Imants Tillers uses elements of post modernism to recreate, appropriate the original painting and manages to make it a mystical experience. The motif is labelled ‘beacon’ after the fact that Tillers entitled one of the works in which he used the motif, The Beacon. The use of separate canvas boards is what gives this artwork a post-modern appearance. This juxtaposition involves a parodic play upon the provincialism issue. This is of significance because it indicates that some of Tillers’ most sophisticated articulations of authorial appropriation in his canvasboard project can be explained without recourse to the Marxian and poststructuralist analyses of postmodern appropriation developed by New York based theorists such as Benjamin Buchloh Buchloh , Hal Foster Foster , Rosalind Krauss Krauss , and Craig Owens Owens The Forming of Place Thus rather than being stereotyped as a typically antipodean ‘follower’ of an international style Tillers can be understood as having developed and elaborated his self-deconstructive strategy of authorial appropriation independently.
I just did it in sections. There appears to be a connection between Tillers’ turn to photomechanical reproduction as a metaphor for his notion of counter-rational parallel world and the two statements quoted above in which Tillers stages his problematising of authorship in the domain of photomechanical reproduction. The canvas boards were soon established as a highly efficient means of producing paintings on a monumental scale within a cramped studio space, and the process of assembling and de-assembling, stacking and unstacking, installing and de-installing became integral to the development of the canvas board system. The first indication that Untitled , , significantly informed Tillers’ approach to authorial appropriation occurred when he began using the work of the New Zealand artist Colin McCahon. A sense of balance is achieved between the stormy sky and the rugged mountain tops. Tillers became especially interested in McCahon’s evocations of divinity appropriating words such as ‘I’ and even more fortuitously for Imants Tillers ‘IT’.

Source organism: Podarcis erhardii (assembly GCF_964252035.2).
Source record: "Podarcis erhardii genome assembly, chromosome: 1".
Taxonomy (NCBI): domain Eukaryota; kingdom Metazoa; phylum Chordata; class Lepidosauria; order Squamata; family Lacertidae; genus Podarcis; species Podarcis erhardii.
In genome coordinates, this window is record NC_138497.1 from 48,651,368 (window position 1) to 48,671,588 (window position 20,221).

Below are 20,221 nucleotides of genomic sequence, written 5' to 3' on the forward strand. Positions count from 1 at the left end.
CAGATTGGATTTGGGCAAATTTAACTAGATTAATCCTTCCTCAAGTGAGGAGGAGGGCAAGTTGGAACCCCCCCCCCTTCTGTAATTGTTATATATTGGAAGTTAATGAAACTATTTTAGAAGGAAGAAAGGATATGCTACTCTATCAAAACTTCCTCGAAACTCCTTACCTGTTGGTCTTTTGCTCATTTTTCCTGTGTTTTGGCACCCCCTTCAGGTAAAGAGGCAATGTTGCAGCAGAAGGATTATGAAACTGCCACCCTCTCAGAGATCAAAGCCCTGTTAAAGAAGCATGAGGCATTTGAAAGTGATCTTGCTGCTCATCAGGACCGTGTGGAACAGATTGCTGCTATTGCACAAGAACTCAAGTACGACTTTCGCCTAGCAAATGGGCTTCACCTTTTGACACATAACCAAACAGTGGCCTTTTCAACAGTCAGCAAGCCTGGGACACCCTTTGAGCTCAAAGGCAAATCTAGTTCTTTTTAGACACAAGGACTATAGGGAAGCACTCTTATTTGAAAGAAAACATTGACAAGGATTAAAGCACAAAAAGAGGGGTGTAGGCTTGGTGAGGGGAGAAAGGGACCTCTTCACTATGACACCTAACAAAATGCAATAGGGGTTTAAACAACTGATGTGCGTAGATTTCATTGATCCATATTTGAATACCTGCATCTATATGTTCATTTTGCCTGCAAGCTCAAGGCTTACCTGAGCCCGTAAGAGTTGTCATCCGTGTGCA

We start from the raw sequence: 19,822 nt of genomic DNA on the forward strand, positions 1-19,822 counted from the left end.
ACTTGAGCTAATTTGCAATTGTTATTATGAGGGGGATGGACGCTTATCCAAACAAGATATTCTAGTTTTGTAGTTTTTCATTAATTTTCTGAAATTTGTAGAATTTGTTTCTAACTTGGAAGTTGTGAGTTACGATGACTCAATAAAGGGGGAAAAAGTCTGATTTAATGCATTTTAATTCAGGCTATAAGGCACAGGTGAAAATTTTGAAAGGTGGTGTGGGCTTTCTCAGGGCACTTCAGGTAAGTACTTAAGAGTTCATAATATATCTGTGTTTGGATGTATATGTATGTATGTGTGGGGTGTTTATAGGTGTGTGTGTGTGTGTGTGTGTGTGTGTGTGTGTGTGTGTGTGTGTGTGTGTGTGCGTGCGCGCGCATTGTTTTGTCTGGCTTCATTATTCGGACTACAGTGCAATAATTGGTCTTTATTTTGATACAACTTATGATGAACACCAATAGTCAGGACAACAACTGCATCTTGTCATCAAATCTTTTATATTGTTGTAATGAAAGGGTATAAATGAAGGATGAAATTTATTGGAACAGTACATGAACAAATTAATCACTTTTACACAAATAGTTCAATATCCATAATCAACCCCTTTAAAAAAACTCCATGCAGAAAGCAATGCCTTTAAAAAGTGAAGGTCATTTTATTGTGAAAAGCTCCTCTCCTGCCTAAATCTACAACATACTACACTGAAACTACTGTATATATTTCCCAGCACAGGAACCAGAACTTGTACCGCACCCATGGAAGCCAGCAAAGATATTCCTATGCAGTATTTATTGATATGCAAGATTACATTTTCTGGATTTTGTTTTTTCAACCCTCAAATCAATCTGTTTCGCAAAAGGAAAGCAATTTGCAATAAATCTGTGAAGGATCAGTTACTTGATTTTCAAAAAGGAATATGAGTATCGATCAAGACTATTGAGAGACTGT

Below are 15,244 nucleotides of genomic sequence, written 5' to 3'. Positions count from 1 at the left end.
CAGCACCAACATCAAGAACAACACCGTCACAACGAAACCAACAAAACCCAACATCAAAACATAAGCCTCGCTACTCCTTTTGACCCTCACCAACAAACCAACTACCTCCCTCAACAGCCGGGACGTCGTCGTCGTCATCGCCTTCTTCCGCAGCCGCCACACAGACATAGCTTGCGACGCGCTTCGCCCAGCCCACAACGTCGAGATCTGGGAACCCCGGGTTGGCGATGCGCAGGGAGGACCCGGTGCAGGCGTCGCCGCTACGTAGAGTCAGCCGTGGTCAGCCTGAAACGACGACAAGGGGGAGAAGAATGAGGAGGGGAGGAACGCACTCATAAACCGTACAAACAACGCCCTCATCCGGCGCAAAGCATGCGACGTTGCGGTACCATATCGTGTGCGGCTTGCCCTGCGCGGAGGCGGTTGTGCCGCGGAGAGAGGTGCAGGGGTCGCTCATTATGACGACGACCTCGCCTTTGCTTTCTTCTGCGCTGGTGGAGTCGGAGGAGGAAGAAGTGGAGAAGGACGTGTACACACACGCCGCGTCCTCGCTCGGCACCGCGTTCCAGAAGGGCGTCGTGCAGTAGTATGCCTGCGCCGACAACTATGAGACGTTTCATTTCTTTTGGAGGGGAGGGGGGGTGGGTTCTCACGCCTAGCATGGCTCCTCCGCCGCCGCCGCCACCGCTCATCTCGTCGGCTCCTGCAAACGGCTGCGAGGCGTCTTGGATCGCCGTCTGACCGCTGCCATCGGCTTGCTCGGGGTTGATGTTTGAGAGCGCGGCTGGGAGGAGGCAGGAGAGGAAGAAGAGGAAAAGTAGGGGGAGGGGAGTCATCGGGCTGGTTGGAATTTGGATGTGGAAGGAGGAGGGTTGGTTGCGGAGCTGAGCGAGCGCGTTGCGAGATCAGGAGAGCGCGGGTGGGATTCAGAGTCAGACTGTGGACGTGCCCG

Imants Tillers: This attempting to be That (1980)
However, in Tillers was informed that the Australian National Gallery had inadvertently disposed of the work which had been crated in the gallery’s archive. The background consists of a serene sunset sky, with a hint of an approaching storm in the top left corner.
In The Beacon, reproduced above, Tillers superimposes the beacon motif over an appropriation tillefs one of McCahon’s works and in so doing provides an indisputable connection between the beacon motif and Tillers’ appropriations of ‘I’ and ‘IT’ from McCahon.
Tillers makes the following observations on Untitled Once more he argues that the appropriated work ceases to appear to be that of another artist and seems to be his own.
As well as the enduring strands in Tillers’ theory and practice explored here there are other equally important threads. Untitled, was produced using the then cutting edge Neco reprographic technology. This work is extraordinary in that it consists of a small series of works that appear to be identical but which have different images painted underneath the surface image.
Imants Tillers | Art + Australia – Issue One ()
He experimented with charcoal, pencils, and oils, producing hundreds of images before he committed to paint. It is obvious that the gigantic ‘IT’ dominating The Bridge of Reversible Destiny can be read as a somewhat ostentatious statement of authorship on Tillers’ part.